I love exploring the world with pen and brush whether it be by land, sea or air! Here on Skillshare, in tiny bites, I present tips and techniques I've learned over a lifetime of sketching, drawing and painting. My classes are designed with two purposes in mind: to present tips and techniques that help you learn new skills and master current skills; and as quick reference for those of you who have attended one of my live workshops.

I create large, abstract watercolors and oil paintings in my studio. When traveling, which I do for more than half the year, I work realistically, mostly in sketchbooks. I sketch from reality daily to keep my eye, hand and brain coordination well-honed.

You can follow me on Instagram. Additional ... See full profile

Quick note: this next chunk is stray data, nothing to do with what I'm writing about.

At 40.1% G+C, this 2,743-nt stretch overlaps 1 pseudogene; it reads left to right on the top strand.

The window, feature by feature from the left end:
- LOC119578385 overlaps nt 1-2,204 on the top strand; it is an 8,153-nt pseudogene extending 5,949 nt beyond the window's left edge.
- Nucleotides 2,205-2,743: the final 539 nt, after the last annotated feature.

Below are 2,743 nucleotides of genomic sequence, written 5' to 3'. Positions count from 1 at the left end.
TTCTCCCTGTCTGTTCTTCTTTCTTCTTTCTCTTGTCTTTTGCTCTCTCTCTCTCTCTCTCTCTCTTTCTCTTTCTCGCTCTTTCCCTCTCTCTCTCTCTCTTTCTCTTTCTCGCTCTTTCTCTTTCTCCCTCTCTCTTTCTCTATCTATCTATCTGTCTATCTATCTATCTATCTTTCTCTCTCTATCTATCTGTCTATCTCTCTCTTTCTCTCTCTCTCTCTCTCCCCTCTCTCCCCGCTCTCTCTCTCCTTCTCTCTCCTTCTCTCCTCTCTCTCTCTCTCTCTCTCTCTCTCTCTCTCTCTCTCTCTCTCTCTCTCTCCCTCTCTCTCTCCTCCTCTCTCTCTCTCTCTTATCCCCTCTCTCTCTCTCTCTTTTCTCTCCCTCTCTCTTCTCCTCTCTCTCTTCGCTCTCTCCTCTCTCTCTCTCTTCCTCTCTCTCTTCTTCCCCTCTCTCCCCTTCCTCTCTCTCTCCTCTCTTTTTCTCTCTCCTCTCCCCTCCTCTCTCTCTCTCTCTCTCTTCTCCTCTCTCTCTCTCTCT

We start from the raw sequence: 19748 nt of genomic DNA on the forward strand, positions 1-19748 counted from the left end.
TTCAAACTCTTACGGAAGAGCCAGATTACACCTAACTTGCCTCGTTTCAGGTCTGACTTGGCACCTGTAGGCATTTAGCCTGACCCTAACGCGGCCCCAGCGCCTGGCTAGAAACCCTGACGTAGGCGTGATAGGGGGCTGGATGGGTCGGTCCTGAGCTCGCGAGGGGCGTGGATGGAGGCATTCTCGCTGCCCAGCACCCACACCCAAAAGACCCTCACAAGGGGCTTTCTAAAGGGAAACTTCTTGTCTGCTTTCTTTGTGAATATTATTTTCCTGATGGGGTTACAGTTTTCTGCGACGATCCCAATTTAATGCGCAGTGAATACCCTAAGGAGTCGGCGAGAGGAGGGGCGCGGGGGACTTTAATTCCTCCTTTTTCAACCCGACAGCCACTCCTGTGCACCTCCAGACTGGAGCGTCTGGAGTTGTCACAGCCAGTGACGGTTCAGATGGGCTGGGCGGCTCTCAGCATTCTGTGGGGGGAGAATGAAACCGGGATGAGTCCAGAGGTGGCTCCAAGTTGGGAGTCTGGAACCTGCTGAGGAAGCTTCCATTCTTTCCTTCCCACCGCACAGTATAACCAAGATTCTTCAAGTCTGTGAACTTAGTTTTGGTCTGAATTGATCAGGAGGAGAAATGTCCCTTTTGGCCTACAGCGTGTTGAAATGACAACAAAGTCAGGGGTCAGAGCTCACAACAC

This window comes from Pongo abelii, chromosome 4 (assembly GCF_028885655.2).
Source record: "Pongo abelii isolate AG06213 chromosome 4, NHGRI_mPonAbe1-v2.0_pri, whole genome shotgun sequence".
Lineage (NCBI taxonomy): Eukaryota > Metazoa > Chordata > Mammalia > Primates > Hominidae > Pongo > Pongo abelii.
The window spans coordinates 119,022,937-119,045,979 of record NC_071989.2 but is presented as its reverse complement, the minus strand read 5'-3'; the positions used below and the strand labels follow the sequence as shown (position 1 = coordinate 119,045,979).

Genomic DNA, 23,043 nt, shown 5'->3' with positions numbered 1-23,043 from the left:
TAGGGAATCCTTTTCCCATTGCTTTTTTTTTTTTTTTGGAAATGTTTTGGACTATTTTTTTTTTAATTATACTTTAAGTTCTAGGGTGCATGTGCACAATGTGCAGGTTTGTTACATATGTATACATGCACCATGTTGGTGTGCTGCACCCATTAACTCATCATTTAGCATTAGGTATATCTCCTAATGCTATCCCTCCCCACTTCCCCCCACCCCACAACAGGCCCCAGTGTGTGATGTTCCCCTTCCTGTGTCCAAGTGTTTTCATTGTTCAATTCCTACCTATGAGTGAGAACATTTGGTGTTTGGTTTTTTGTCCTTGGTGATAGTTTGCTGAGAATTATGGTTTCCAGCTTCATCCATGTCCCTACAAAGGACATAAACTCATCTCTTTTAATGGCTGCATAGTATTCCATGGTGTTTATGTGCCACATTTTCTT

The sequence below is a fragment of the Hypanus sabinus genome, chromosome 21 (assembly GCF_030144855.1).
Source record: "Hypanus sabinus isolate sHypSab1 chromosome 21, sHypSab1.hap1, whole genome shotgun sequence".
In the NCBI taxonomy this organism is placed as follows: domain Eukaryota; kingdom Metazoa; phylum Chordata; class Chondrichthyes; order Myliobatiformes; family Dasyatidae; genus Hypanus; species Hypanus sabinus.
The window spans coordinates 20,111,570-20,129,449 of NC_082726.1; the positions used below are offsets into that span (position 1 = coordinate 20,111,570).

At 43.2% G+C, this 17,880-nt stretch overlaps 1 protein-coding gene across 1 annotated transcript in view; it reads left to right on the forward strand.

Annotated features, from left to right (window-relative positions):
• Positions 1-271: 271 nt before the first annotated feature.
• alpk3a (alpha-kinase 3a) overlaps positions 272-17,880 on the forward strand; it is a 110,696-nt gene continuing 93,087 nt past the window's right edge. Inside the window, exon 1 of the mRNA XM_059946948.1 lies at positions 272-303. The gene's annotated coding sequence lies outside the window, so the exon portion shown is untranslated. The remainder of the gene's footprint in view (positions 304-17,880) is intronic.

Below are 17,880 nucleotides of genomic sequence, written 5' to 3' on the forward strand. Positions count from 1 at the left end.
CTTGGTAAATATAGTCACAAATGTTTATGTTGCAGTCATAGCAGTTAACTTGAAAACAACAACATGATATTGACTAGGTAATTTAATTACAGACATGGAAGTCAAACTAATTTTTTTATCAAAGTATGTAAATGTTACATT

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1. Introduction: welcome to part three of color wheel Mandela. I'm Chris Carter. In Part one. We created several Star Mon dollars using one of each primary color. This is one to three, and we created far more and the those of you who have taken that class and posted your projects, thank you very much on I would suggest that everyone else who is interested take a look at those projects because they were really, really wonderful. And they went beyond just the storm on dollar. People changed it out and it graduated, washes and pulled the puddle of it and did some really fun things with it. And then, in Part two, we made flower petal. Montella's on. This was pretty much the basic one. Andi did all kinds of variations there got a little bit more complicated and played with some wild colors. Again, we just had three pigments. We were using a blue, a yellow and a rib, and any red, any blue or any yellow. We were seeing what we could mix for kind of secondary colors we could get from that of also, we worked with some tertiary colors where we mixed from thes. Let's see here we go. So the yellow, the red and the blue are your primary colors on the green on the violet and the orange or your secondary colors. And these are your tertiary colors. So this is a blue violet. This is a red file on orange yellow, and I'm sorry, An orange red and the yellow red. This is a yellow, green and blue green. So, um, same thing here and these are my words. Projects air posted in part two are magnificent. They went way. The students went way, way beyond what was expected of them. And that is some of the patterns and designs that they invented for themselves based on the floor pedal, Mandela are just exquisite, well worth of color. Now, in part three, some of the artists have already done part three in a way because they extend that they're designed so much more than the basic flower petal. But we're going to do one big difference this time. In parts one and part two. We, um, we used three pigments, only three pigments to mix everything in parts three and four. We're going to use six pigments were going to use a warm and cool of each of the primaries of warm and cool yellow. Ah, warm and cool red and a warm and cool blue. And we're going to make It's going to be the flower petal again, basically, and then we're going to make other geometric shapes around it, huh? So there's this one. The reason it's cut out is because I lost track of what I was doing, and I had to cut it apart and put it back together again. Aunt, Here's another example. So I'm going to show you how to create these two designs in Part three, and then she'll be on your own to create whatever variations of that like, and just a sneak preview of Part four Part four. I will show you how to make this mandala and, um, and then you can make your own variations of that, too. So here we go can pick out any six pigments as long as it's a warm read. A cool grid, a warm yellow, a cool yellow Ah, warm blue, A cool blue and I will post in the reference materials are are in the description. You will see a list of pigments on whether they are listed is a cool pigment or a warm pigment. So you'll you'll see your yellows, reds and blues broken down in Mormon. Cool so you can take a look at that and choose accordingly. Well, let's get started. 2. Materials: I'd like to go over the materials you'll need for this class course. You'll need a piece of paper. I use Reeves B F K printmaking paper, but any watercolor paper quality water color paper will do, and I make. My Mondal is about seven inches, so in eight by a nine by nine piece of paper will be just fine. You will need an adjustable compass and it it doesn't have to be fancy like this. It can just be cheapo compass. As long as it holds its position. Well, you will need a straight edge. It doesn't have to be a ruler, really. Any straight edge. You used the edge of a piece of paper. A song? Is it straight? Fine. You will need a pencil. You'll need paintbrush. You'll need a palette to put your paints. And to mix your paints, you'll need Ah, water container. I used one with three holes to make sure that our three sections to make sure that my water is always clean and you'll need six pigments. A warm and cool of H primary color. A cool yellow, a warm you a cool read, a warm red. They don't have to be the ones I'm holding up a cool blue and a warm blue, and that's it. Oh, two more things, your needs and paper towel, and you'll need scrap paper to test out your mixes. Still, let's begin. First, I'll show you how to draw to create two different variations of the complex flower petal mandala. And then I'll move into painting it in color, and I will go through the stages of where I put the colors. You do not have to follow that order, but I do it that way to keep it straight in my head because it is so, so easy. As you'll see, it's easy to put your color in the wrong place. I've also given you a PdF file of two different color wheels. This color wheel. See, I always have yellow on the top that shows you where the cool and warm of each belong, and then another color wheel that is just a standard color wheel that shows you the primary , the secondary and the tertiary colors and where they belong on the color wheel. Those air meant for your guidance, which I hope will help on keep it straight. It will reinforce in in your brain. Uh, why these colors mix and create beautiful tones that they do, so let's get started. 3. Creating Mandala A: for this new mandala were going to be starting out the same way we did with the 1st 2 We start off by drawing a circle on dividing it into six equal parts. We're just marking the sections on the circumference of the circle with a straight line. Make a way around connecting the dots. You've now created a hexagon, a six sided shape. Six equal sides. Divide your circle in half with a straight line that starts at the top and ends at the bottom. Then connect the other dots that are opposite on the circle. Adjust your compass to be smaller than it was when you drew the original circle. There's not a specific measurement for this. You can just make it. The distance is appealing to you. Using that measurement, create arcs in three triangles, skipping a triangle between the ark's. Place your compass at the end of one of the arcs and, using the same dimension, create your flower petal. Your flower petal arcs will extend from one side of the hexagon to an adjacent side of the hexagon. You have a somewhat symmetrical mon dollar. Notice that there are slight differences in every other triangle place your compass at one of the points where the arcs intersect as an option, you can also continue those arcs all the way to the outer circumference of the circle that will give you extra little shapes to paint and later, because I create these as I go, I realized I could have added those lines when I was making the arcs in the first place. I like to make changes along the way, depending on how it's looking now with straight lines. Connect the points of the flower petals in the three triangles that did not have the original Arkin them. The Mondal A is complete, and it's ready to ink. If you're not using the Carbon Platinum Inc. Make sure that you have a piece of paper under your hand so you don't smudge your even if you are using the platinum carbon ink, be cautious. Make sure it's Dr before you rest your hand on it. 4. Creating Mandala B: Mandela be isn't uncomplicated Mandela to create. It also opens great opportunities to be creative on your own and add little details. Starts off in the same way. The other Monday dollars have started off with a circle. The second step is also the same. Divide the circumference of the circle into six equal segments, as you did in Mandela. A. Connect the points around the circle, creating a hexagon. Divide the hexagon into six triangles by connecting the opposite points, passing through the center of the circle. Just your compass to be about 3/8 of an inch smaller than it was when you made your original circle on Markoff. That distance on each of the straight lines you just created, the ones have passed through the center of the circle. Connect those marks, and you will have created a smaller hexagon within your larger exit. Readjust your compass to its original setting. Markoff The flower petals as you did in the first mandala, stopping on the border of the inner Hexi. Go ahead and create all £6. Readjust your compass and make a smaller circle that sits behind your flower petals. And now you're Mondal is complete If you want to add any extra little details, go ahead and do that. Now you're ready to ink your Montel once again. Be careful that you let your lines dry before resting your hand over the top of in ink line . 5. Bonus Color Mixing Lesson: welcome to basic color mixing. I'm Chris Carter in this video. I'm going to share with you the method that I've used to teach color mixing and color theory in my life workshops. The method that I'm gonna teach you is a way of thinking about color and thinking about color, determined by where each pigment rests on the color wheel as to whether it's warm or cool, this is more a way of thinking in a way of doing rather than a way of understanding from the scientific point of view off how color works through lightwaves. Normally I get a little carried away with the science behind it. In this video. I'm not going to bring science into it. I'm simply going to show you what happens when you mix colors that are either closer together on the color wheel or further apart. And from there you'll understand how to create beautiful, intense, fully saturated, brilliant colors, and you'll understand why, mixing other colors that are considered to be fairly primary, we'll give you neutrals, and then you can mix beautiful neutrals. You'll learn why some of your primaries, such as a warm red on a cool blue won't give you a violet, but we'll give you a brown or somewhat of a grey instead. So let's begin. In this demonstration, I'm using a standard 12 section color wheel. I have three primaries, a yellow, blue, red. I have three secondaries, a green, a violet and orange, and I have six. Tertiary is a yellow, green, blue, green, blue, violet, red, violet, red, orange and yellow orange. Each of the primaries is divided into either being warm or cool, so I have two of each primary. I have a cool yellow. I have a warm yellow. I have a cool blue, which is a halo and a warm blue. I have a cool red and warm red for my cool yellow. I'm using Windsor Yellow for my warm yellow. I'm using Hansa Yellow deep for my cool blue. I'm using a Joe's Blue, which is a halo for my warm blue. I'm using ultra marine blue for my cool red. I'm using a lizard crimson from my warm red. I'm using cadmium red light. Now I have squeezed those colors out into pains. I can remove this and then place my pigments right on this template, The template I laminate with clear contact paper. That way I can use this when I am painting to keep my paints straight so that I am sure that I'm not mixing them up, especially the blues, because sometimes they look the same and I don't want to by mistake mix a cool blue in with my reds. I'm trying to get the violent, so I use both of these templates will use this as reference. And I use this to actually keep track of my paints when I'm actually mixing my pigments. I'll be using this palette and placing these right on here. I will only mix to pigments at a time. I will never mixed three pigments to make sure that I'm imprinting my brain with the information that I wanted to retain. I always have my yellow at the top, my color wheel. When I lay my oil paints out, I do the same thing. I lay my paints out in a circular pattern. I start with yellow at the top, going clockwise. I moved to blue, continuing clockwise, I moved to read and then back to yellow. Some artists flip it around the other way. They have their blue here in the red. Here I am consistent with the way I'm exit so that I don't confuse myself. It's easy enough to do when you're painting intuitively and dipping here and dipping their and you want to make sure that you've programmed your brain correctly for your own way of working in terms of warm and cool. What does that mean? My cool yellow? I think of it because it's closer to blue than it is to read. I think of it is having a little bit of blue in it. I think of a warm yellow as a yellow with a touch of red. I think of my cool blue as blue with the touch of yellow. I think of my warm blue as blue with a touch of bread. I think of my cool red as a red with a touch of blue. I think of my warm red as a red with a touch of yellow. When I'm teaching color mixing, I begin by mixing violet. I believe that that will illustrate in the best way possible the idea of mixing pigments that air closer together and mixing pigments better further apart to mix my Violet. I'm only going to use two pigments, one red and one blue. There are four possible combinations of these pigments. In order to get a violet, I can mix my cool red and my warm blue. Or I can mix my cool red and my cool blue. Or I can mix my warm red and my warm blue four, my warm red and my cold blip. I've duplicated those possibilities on this sheet. I've made four columns, one for each of the combinations. This is my cool red and warm blue. This is my cool red and cool blue. This is my warm red and cool blue. This is my warm red and warm blue. So I'm going to mix the two together and we'll see what possibilities we have. We'll see how violent we get and how violent we don't get. Notice that the cool red and the warm blue are closest together on the color wheel going back to this color wheel. The warm blue and the cool red are the closest Together the warm red and the cool blue warm red, cool blue are the furthest Depart the warm red and the warm blue are the same distance away from each other as the cool red and the cool blue. No, that the results will, of course, depend on which pigments you've chosen. But I think that you will clearly see when I make these strips the point that I'm trying to make the first combination. All mix will be cool red, which is the illusion crimson and the warm blue, which for me is the ultra marine blue To make sure that I keep my colors clean, I'll put some of the color in the wells, and I'll make sure not to dip back into my pigment with the brush that has any other color on it. I will wash that brush up first. When I make these strips, I want as much information as possible. So I'm going to see what it's like full strength and also in dilutions. In making these strips you you learn a lot about the pigments. I know that the Lizard Crimson is very staining, so I'm going to be careful that I don't use to much lizard crimson to start with. It's not always half in half. In fact, it hardly ever is half one color and half the other to make the one in between. By diluting it, you get to see more of the character, the nature of the colors you're mixing. So I'm seeing violets. I'm seeing red Violet's an awful lot of red violet, so I'll go back in and add some more at the blue, going to switch now to my cool blue. So I'm using the listen crimson on the Jos blue. When this dries, you'll see more clearly the differences between these two mixes. I'll begin mixing the warm red, and the warm blue noticed that they're not the furthest away. Ah, getting much of a violet here, am I? I looted a bit to see the nature of What do you think about that? All right, well, let's move around to the warm red on the cool blue. Here we have the warm red and the cool blue. Those are the furthest away. Let's see what happens with even less of a violet. And no matter how much blue I add, or how much red I add, I don't get anywhere close to a violent. We'll let that dry and take a look at it again. Let's take a look at our results very early on, probably in elementary school. Most of us are taught that to make violet for purple, whichever you want to call it, you mix a red and the blue, and basically that's true. However, we're also taught that the way you bake a neutral A brown or grey is to mix all three primaries together, and that's also true. So what are we doing here with the cool red? We don't have any yellow at all. Let's put our yellows back or just one young. In the beginning, I said that the warm red has yellow in it, and the cool blue has yellow in it, whereas the cool red is closer to the blue, so it doesn't have any yellow in it. It has a little blue in it, and the warm blue is closer to the red, so it has some red in it, but it doesn't have any yellow in it. So when we mix the cool red and the warm blue close to each other, this one has a little blue. This one has a little red. Neither one has any yellow. So when you mix the two, it's true you mix red and blue and you get violent. And that's what happened right here. Okay, but what happens when we mix these two? Well, this has a little bit of yellow in it. So we're adding all three primaries. It looks like we're mixing red and blue, but we're mixing red and blue with a tiny bit of yellow, so therefore it's neutralizing. What is the complement of yellow? How is it that we're taught? Oh, to make a neutral You mix the compliment. So to make a neutral either a brown or grey from a violet, you would add yellow. Well, that's what we did by adding the warm red. We added a little bit of yellow, so we neutralized it at these two are these two and we neutralized it. If we mix the warm red and the cool blue, we're mixing some yellow in with this one and some yellow in with this one because these both have yellow. So we're neutralizing it even more. And what happened there? We have a warm red and a cool blue and look at how neutral that is. We don't have anything close to Violet there. Why? Because there's a little bit of the other one that there's a little bit of yellow in this. When we mixed the cool red and the cool blue, there's no yellow in the cool red, but there iss yellow in the cool blue. So we're neutralizing. We're adding a little bit of yellow to the violet that we might be able to get, and that one is here and here. We've got a tiny bit of violet, but not like we do here. That's the basis of all of it. And this ill straights it the most clearly. Let's move on and mix some greens Based on what we just learned. I think you can predict what's gonna happen. Will we get a saturated bright green by mixing the cool yellow and the cool blue, the two pigments that are closest to each other on the color wheel? Will we get a bright clear green by mixing the warm yellow and the warm blue, The two pigments that air furthest away from each other on the color wheel, the warm yellow that has a little bit of red in it, the warm blue that has a little bit of red in it. What happens when you add red to green. I think you know the answer. Let's take a look. A bit of a warning when it comes to mixing your colors with the yellows. Yellow is not very strong, so it will turn into a green almost immediately. Hard to talk and do this at the same time. I put my yellow I met two. Makes this one first and see how quickly it mixes. You do want to see all the greens you can get. How dark? How like Well, that's still somewhat wet. I'll do this trip very different green on my screen, but it's more of a neutral green. Let's take a look at the 1st 2 strips. The cool yellow and the cool blue. That's the cool yellow and the cool blue. They're the closest together, and they give a bright green. Then we have the cool yellow and the warm blue. They still give you a nice screen that's not as brilliant as that green and look where they are. They're a little further away from one another on the color wheel. Remember the yellow. The cool yellow has some blue in. It doesn't have any red in it. It has blue in it. Okay, The warm blue has a little bit of red in it. So when you add the warm blue and the cool yellow, you're adding a little bit of red. You're neutralizing it a little bit. Let's move on to the other two possibilities using the warm yellow. Remember, the warm yellow has a little bit of read. And so what do you think is going to happen? Let's take a look at our results. Ask ourselves a few questions. Let's look first at the two pigments that are closest to each other. What do we think? Probably will get the most intense prince. Is that true? This is the cool blue. This is the yellow cool. Yeah, Yes, indeed. Definitely the most brilliant, Most saturated greens. These aren't neutralized in any way. You've got a yellow, yellow, green, blue, green, a blue. You don't have any indication of a brown or grey. Now look at the ones that are furthest apart. The warm yellow and the warm blue over here. And what do we have here? We have a lot of neutralization in here. It looks like a charcoal gray. Even the neutralised greens are very olive, a green. It looks more like full colors. Beautiful neutrals, great for shadows and foliage. All kinds of things were for you have greens, and you want a nice, rich form of a change of planes of light, and you don't want it to be grey or brown or black and to go flat. Look at all these beautiful, rich deeps. These are all neutralized. So why is that? It's because the cool yellow and the cool blue don't have any red in the middle. The warm yellow and the warm blue, our closer to read. They have a little bit of red in them, so you've neutralized the green that you're trying to make with the tiny bits of red that air in your warm yellow and your warm blue. But there's none at all in the cool yellow and cool blue, so you get a pure, brilliant green. Let's move on to the oranges. Now the oranges air harder to discern. The ones closer together will give you a brighter orange, then the ones further away. Let's see if that's true. Let's take a look at our results. The brightest orange on this page is this one. It's the most saturated orange, the least neutralized. That's the warm red and the warm yellow, the warm yellow, the warm red, their closest together on the color wheel and which might be the most neutralized. Now, this is a little bit tough. I can see the differences, but I've been looking at this for so many years that the differences jump out at me. But I know that it was very difficult for me to see, say, the differences between this and this, although now it's pretty clear this is the most neutralized. Which two colors of those the cool yellow and the cool rep Okay, the two that are furthest away on the color wheel. And then these two are those in between ones where you have a little bit of distance, but not the whole distance. Why the warm red and the warm yellow don't have any blue in the middle. The compliment off orange is blue, so if you add a little bit of blue, you're going to neutralize the orange. You're going to make it less orange doesn't mean that it's going to be ugly and dreary. It just means it's going to be neutralized. The warm red and the warm yellow do not have any blue in them. The cool red has a little bit of blue in it. The cool yellow has a little bit of blue in it. So when you take a warm yellow and a cool red warm yellow cool red, the cool red is adding a little bit of blue to it, so it gets neutralized when you have a cool yellow and a warm red. The cool yellow has a little bit of blue in it, so it gets neutralized. I don't see it as being terribly neutral here, but it's definitely more neutral than it is there. Hey, and over here, there you have a cool yellow and a cool read. The cool yellow has blue in it, and the cool red has blue in it. So you're neutralizing it even more, I said. With these six pigments, look at what you can make. You could make all of those beautiful colors, so it's easy to use just six pigments and paint full color paintings. You've got your browns, you cut your grey's got your primaries, your secondaries return, she Aires and all the neutrals. You could want the example here. These strips are only just a fraction of the beautiful colors you can make with those six pigments that concludes the concentrated color mixing plus that combined a two day, sometimes a three day workshop into one short class. I know it was a lot to process, but it was distilled down to the real essence of why mixing different pigments works the way it does. If you wonder how your pigments are going to react, discover where the pigment lies on the color wheel and with a little bit of practice, it will become totally intuitive. And you'll be mixing gorgeous colors, both neutrals and saturated colors in no time at all. And you won't have to reach for 12 other tubes of color to get exactly what he wants. There are definitely some pigments that you cannot make with these six. I carried turquoise, cobalt turquoise with me because I can't mix that and usually a cobalt violet on their there. Some rents like a permanent rose that I can't get from anything else. But overall, I can really makes everything I want, especially when I'm traveling or landscapes. It's it's easy, and when you limit your palate, you learn even more about color, and you get stronger and stronger. And then when you do get one of those very special pigments that you can't make, you know how to make it sing and glow in a way that it it can't if you just mixing and in how passively with your other pigments. I hope you enjoyed this dose of color mixing theory. I tried not to get scientific about it, and I hope I succeeded. So enjoy your exploration of color. It's a world that can delight you each and every day of your life. I'm Chris Carter. 6. Painting Mandala A: I included the pdf file of this color wheel for you to use his reference while you're painting in your dollars, it's easier to keep track of which tertiary is you're putting in which location I began at the top with the cool yellow. Then I painted in the warm red and then the warm blue. I established three primaries next that painted in the warm yellow and then the cool red and then the cool blue. Now I have the warm and cool off each of my primary colors the yellow, red and blue. Then I moved on to mixing my violets. I mixed Ah, cool red and a warm blue to get the best violence possible. I didn't use any of my warm red, nor did I use any of my cool blue. First I painted in the warmer violet. That's the violent that's closer to my read. Next I painted in the cooler violet. That's the violet that's closer to my blue. I moved to the outside and started painting in the little sections to mix my two variations of green for the flower petal. I used the cool yellow on the cool blue to give a nice, clean green and you can see I'm jumping around. I went back to the blue and painted in the cool blue around the outer border. I went back to my pure yellows and I painted in my warm yellow and my cool yellow, and I move around so that each section conjour I completely before I go back to the shape next to it. Then I moved on to my last secondary Next, which was a cooler green, agreeing that leaned more toward my cool blue. Once again, I used the cool yellow and the cool blue to make it. I hadn't mixed enough orange, so I had to mix the orange again, and I used my scrap paper to test the color. I was mixing my inner pedals and my outer shapes that touch the pedals are now complete. I decide in the inner circle behind the pedal that I'm going to use analogous colors as it moves around. In other words, between the yellow and the green is going to be a yellow green between the orange and the yellow is going to be a yellow orange. I move on to the connecting shapes, right, Here's where I make my mistake. My intention was that it would be a blue violet in there and instead painted an orange. At that point, I wasn't sure what I was going to do about my design because I had a contradictory design going. I returned to my original plan and decided that I would just cut those sections out and flipped him around. When I was done paying them on dollar, I placed a blue green between the green and the blue, the colors I'm mixing now. Our tertiary colors there, the colors between the Jason primary and secondary colors. The red orange goes between the orange and the red petals, and the red purple goes between the red on the behind the pedals. I noticed that my earlier mistake has divided the dollar into two parts split on the diagonal. I'm going ahead with my plan to cut from on dollar out and switch those two sections around . Here's a comparison of the Mondal A. Before I cut out the sections and after I cut out the sections and you can see that there's a big difference. This is the final version of the Mondal, a cut out re glued and in the order that I have intended. Next up is painting in Mondal, a B 7. Painting Mandala B: when painting in Mondello B. I followed very closely the same sequence of painting in the shapes as I did in Mongella. A. I didn't use any tertiary colors in Mondal Obey. It was pretty basic straightforward. Painting in of warms and cools of the primaries and warms and cools the secondaries. I decided to leave the shapes within the hexagon and behind the flower petals white. I wanted more of a spoke. Well, look to it. An open air look where there is space going through the layers. 8. Conclusion: we've reached the end of part three of color wheel Mondal A and in part three, I presented the creation of two different, more complex flower peddled mandalas. And I shared with you the order in which I painted in my shapes to keep my warm and cool colors clear. And I also shared the mistake that I made in painting in some of the areas on Guy shared that because, most likely, you're going to end up putting a color in a shape that you didn't intend to also, and it it's okay. I think that you learn a lot from looking and analyzing what the effect waas between what you had intended and what you actually did. And that's why I cut it apart and put it back together the way that I had intended to make it. And I think it's really clear how different the design is, depending on where he put the colors basically because of the warm and cool off a color and because of the value of the color, the lightness or darkness. I hope you've enjoyed this class and that you will join me in part for to remind you this is what we're making in part for its a little bit more complicated. I would also like to share enclosing a few of the pages that I shared before in my very first color wheel Mondal a sketchbook, the sketchbook that started me on this. This wonderful journey through color through color wheels, color schemes and then eventually through extra drawing in the geometric shapes led me to creating the dull art that I'm pretty well known for now. And ah, lot of people have become justice, addicted to creating fell apart as they've become to creating beautiful color wheel Montella's. And if you enjoy this class, please try out some of my other classes. The pulling the puddle class is really, really useful for techniques for all kinds of painting, and I highly recommend that that be one of the first ones that you do. That's also a series of several classes. I think you'll find it so useful. I use that technique every single day of my life, and I've done that for well over 40 years in for very large paintings and small paintings. It's it's just really being in touch with the consistency and the natural tendencies of water color, which is such a joy. I'm Chris Carter. Thank you for joining me